matrix is found singular over CC, nonsingular over CDF

I am trying to take the inverse of complex valued matrix where every entry is either +/-1,+/-i,or 0. The matrices are quite large and I am getting substantial rounding errors when I construct the matrix using "matrix(CDF,array)" and then take the inverse, but I still get an output.

When I construct the matrix using the same array but using "matrix(CC,array)" and then take the inverse I get this error: ZeroDivisionError: input matrix must be nonsingular

I am confused because the array when I use "matrix(CC,array)" is exactly the same as the array when I use CDF, however "matrix(CDF,array)" is nonsingular and the function inverse works. Why is this happening and is there another way I can avoid large rounding errors when taking the inverse?

I hope this is enough detail. I'm not really sure how to provide an example of this error occurring since the smallest example of the array I am working with is still quite large (52x52) and I haven't been able to get this error to occur with smaller simpler arrays.

This is the encoded matrix over the Gaussian Integers - I had been using QQbar() to run it since it worked to get the inverse.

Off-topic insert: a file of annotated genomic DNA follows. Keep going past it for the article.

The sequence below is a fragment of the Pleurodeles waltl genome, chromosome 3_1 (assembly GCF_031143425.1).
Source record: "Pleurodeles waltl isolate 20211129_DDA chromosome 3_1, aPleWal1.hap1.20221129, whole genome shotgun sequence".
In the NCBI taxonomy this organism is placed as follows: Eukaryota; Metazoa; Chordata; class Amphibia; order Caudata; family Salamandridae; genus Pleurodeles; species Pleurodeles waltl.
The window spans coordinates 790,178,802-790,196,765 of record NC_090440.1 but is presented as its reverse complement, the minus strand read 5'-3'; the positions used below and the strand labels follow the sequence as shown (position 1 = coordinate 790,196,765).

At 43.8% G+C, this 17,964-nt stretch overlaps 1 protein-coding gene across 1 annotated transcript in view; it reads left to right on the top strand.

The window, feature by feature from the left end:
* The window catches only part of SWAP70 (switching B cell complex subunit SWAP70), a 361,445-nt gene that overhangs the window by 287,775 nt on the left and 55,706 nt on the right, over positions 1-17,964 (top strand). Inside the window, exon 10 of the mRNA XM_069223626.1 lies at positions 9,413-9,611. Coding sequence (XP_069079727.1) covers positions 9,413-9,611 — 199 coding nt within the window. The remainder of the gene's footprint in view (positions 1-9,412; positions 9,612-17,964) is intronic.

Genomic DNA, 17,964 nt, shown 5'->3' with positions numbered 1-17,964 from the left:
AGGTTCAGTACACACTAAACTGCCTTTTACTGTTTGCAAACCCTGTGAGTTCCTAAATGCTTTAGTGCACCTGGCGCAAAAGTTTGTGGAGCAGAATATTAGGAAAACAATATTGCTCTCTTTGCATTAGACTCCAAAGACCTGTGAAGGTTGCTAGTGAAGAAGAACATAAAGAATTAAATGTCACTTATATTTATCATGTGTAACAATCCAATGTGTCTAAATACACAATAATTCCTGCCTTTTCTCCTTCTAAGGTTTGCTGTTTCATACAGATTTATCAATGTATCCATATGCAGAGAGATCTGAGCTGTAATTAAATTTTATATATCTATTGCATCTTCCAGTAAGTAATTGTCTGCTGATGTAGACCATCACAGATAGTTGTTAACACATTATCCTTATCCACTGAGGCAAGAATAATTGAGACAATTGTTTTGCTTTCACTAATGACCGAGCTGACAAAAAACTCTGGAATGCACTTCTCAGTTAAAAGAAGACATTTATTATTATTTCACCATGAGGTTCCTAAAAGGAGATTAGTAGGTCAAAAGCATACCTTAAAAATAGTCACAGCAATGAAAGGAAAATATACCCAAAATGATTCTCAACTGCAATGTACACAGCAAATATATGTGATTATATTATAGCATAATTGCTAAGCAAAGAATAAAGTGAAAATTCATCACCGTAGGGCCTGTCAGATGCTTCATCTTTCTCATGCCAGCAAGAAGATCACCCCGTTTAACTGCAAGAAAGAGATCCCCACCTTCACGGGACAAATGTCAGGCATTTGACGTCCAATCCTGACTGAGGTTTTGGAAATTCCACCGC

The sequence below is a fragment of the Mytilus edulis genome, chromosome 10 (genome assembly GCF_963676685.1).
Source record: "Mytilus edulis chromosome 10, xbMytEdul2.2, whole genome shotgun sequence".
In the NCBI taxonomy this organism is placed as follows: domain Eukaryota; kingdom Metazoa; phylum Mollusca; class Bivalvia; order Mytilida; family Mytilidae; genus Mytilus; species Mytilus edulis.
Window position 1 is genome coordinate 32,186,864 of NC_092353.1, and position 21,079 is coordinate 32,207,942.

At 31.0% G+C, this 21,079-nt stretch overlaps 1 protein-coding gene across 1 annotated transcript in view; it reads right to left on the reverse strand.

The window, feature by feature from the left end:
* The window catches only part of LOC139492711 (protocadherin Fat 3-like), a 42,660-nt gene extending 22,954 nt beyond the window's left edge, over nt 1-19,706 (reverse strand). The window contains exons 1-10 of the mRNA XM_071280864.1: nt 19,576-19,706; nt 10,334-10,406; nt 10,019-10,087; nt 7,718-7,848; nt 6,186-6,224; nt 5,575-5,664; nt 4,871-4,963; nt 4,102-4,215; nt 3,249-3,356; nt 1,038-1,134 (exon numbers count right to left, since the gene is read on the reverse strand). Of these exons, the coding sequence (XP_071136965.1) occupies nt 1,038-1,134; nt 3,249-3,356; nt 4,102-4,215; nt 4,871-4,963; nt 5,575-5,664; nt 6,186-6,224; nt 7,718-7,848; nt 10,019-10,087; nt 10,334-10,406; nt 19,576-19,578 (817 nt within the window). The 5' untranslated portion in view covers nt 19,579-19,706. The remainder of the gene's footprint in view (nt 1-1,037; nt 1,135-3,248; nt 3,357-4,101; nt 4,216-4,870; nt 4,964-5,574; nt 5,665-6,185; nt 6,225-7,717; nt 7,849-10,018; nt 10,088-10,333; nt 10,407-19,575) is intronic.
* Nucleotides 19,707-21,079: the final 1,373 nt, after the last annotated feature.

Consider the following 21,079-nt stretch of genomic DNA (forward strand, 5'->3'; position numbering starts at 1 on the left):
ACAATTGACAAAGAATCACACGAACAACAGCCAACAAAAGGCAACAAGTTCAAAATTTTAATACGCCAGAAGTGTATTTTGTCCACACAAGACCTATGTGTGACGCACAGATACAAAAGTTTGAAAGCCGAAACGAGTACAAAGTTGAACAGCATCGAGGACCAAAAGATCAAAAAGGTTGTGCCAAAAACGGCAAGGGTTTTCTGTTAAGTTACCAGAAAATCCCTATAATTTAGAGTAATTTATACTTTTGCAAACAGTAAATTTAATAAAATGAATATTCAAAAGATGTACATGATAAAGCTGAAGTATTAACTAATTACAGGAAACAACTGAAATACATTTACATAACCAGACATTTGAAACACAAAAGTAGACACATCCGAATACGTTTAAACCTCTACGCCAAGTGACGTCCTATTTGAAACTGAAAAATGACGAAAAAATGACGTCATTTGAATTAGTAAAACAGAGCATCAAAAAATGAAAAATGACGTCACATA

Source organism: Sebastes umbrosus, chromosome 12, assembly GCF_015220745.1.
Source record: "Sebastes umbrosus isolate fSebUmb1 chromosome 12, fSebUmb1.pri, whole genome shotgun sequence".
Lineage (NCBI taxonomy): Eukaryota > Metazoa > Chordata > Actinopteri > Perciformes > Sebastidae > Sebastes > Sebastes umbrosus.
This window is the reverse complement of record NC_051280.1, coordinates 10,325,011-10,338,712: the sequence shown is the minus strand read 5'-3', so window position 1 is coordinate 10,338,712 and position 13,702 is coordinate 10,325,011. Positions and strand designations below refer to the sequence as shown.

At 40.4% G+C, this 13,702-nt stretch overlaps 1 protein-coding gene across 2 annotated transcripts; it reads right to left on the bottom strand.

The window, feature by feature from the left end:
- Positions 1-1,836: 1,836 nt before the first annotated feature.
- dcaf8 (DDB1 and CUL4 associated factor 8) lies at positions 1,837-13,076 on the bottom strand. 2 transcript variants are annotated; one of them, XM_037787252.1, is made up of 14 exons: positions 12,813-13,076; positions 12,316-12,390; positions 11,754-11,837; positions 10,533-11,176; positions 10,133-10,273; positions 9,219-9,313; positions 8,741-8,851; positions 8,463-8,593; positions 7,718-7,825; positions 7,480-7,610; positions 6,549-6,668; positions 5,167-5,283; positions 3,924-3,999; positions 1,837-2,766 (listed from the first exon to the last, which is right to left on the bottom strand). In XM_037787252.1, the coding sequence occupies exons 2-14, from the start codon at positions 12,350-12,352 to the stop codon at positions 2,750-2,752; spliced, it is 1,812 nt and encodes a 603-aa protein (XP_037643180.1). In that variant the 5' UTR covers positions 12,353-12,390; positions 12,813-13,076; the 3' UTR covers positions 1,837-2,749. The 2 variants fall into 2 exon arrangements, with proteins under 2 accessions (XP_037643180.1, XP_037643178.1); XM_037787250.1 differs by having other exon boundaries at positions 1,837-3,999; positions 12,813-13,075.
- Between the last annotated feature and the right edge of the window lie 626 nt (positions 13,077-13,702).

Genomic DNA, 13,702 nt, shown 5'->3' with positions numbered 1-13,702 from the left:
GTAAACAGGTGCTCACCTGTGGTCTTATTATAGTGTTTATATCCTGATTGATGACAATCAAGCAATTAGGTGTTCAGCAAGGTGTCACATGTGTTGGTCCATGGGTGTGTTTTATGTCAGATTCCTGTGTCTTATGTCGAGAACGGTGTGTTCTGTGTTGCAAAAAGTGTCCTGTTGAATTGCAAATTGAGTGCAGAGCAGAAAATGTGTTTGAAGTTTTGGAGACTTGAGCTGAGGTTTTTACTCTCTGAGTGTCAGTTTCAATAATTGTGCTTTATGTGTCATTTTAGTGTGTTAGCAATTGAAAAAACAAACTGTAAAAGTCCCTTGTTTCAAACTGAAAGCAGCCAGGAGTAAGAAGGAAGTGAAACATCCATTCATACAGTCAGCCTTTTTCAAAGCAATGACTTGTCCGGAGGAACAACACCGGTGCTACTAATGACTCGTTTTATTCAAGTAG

b = [286102294921876, 178813934326175001, 69849193096160908206250, 27284841053187847167978515625, 10658141036401502788066894531250000, 179100036621093756, 111937522888183596880, 69960951805114746112500, 43725594878196716328140625, 27343048714101314544736328125, 17080310499295592308075000000000, 10675194062059745192527954101562500, 1716613769531255, 112652778625488296880, 44004991650581359960953125, 17189449863508343696746875000000, 63948846218409016728401336669921875, 895500183105468780, 559687614440917984400, 349804759025573730562500, 218627974390983581640703125, 136715243570506572723681640625, 85401552496477961540375000000000, 53375970310298725962639770507812500, 8583068847656275, 563263893127441484400, 85947249317541718483734375000000, 319744231092045083642006683349609375, 4477500915527343900, 2798438072204589922000, 1749023795127868652812500, 1093139871954917907959375000, 683212419971823692323242187500, 427007762482389807701875000000000, 266879851551493629813198852539062500, 42915344238281375, 2816319465637207422000, 1100124791264533997803125000, 429736246587708592418671875000000, 1598721155460225418210033416748046875, 22387504577636719500, 13992190361022949610000, 8745118975639343264062500, 5465699359774589539796875000, 3416062099859118461616210937500, 2135038812411949038509375000000000, 1334399257757468149065994262695312500, 35762786865235000, 13969838619232179688125, 5456968210637569433595703125, 2131628207280300557632452392578125, 1332267629550187848508377075195312500]